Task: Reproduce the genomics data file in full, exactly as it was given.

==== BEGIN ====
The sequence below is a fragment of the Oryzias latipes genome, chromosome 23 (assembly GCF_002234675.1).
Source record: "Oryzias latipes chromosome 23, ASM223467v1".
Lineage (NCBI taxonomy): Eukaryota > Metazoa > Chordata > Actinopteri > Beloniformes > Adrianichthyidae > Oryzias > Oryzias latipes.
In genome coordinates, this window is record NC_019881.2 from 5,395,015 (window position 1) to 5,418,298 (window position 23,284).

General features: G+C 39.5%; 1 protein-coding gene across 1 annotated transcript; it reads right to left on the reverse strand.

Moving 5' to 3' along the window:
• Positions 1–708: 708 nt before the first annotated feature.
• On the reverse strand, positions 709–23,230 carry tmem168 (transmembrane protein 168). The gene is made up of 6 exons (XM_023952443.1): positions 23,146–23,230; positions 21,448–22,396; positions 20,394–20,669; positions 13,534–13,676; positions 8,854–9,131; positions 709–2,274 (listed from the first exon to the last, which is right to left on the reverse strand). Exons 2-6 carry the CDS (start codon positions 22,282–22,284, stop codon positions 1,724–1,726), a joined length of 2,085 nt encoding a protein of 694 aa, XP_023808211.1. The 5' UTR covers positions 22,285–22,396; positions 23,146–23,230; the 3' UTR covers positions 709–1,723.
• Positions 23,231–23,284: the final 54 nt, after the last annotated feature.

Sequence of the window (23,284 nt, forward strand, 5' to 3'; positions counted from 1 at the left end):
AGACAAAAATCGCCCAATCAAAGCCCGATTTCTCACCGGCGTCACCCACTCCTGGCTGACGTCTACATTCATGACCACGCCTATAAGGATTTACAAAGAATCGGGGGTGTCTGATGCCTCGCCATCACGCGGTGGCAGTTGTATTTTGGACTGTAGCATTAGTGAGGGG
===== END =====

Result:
The sequence below is a fragment of the Oryzias latipes genome, chromosome 23 (assembly GCF_002234675.1).
Source record: "Oryzias latipes chromosome 23, ASM223467v1".
Lineage (NCBI taxonomy): Eukaryota > Metazoa > Chordata > Actinopteri > Beloniformes > Adrianichthyidae > Oryzias > Oryzias latipes.
In genome coordinates, this window is record NC_019881.2 from 5,395,015 (window position 1) to 5,418,298 (window position 23,284).

General features: G+C 39.5%; 1 protein-coding gene across 1 annotated transcript; it reads right to left on the reverse strand.

Moving 5' to 3' along the window:
• Positions 1–708: 708 nt before the first annotated feature.
• On the reverse strand, positions 709–23,230 carry tmem168 (transmembrane protein 168). The gene is made up of 6 exons (XM_023952443.1): positions 23,146–23,230; positions 21,448–22,396; positions 20,394–20,669; positions 13,534–13,676; positions 8,854–9,131; positions 709–2,274 (listed from the first exon to the last, which is right to left on the reverse strand). Exons 2-6 carry the CDS (start codon positions 22,282–22,284, stop codon positions 1,724–1,726), a joined length of 2,085 nt encoding a protein of 694 aa, XP_023808211.1. The 5' UTR covers positions 22,285–22,396; positions 23,146–23,230; the 3' UTR covers positions 709–1,723.
• Positions 23,231–23,284: the final 54 nt, after the last annotated feature.

Sequence of the window (23,284 nt, forward strand, 5' to 3'; positions counted from 1 at the left end):
AGACAAAAATCGCCCAATCAAAGCCCGATTTCTCACCGGCGTCACCCACTCCTGGCTGACGTCTACATTCATGACCACGCCTATAAGGATTTACAAAGAATCGGGGGTGTCTGATGCCTCGCCATCACGCGGTGGCAGTTGTATTTTGGACTGTAGCATTAGTGAGGGG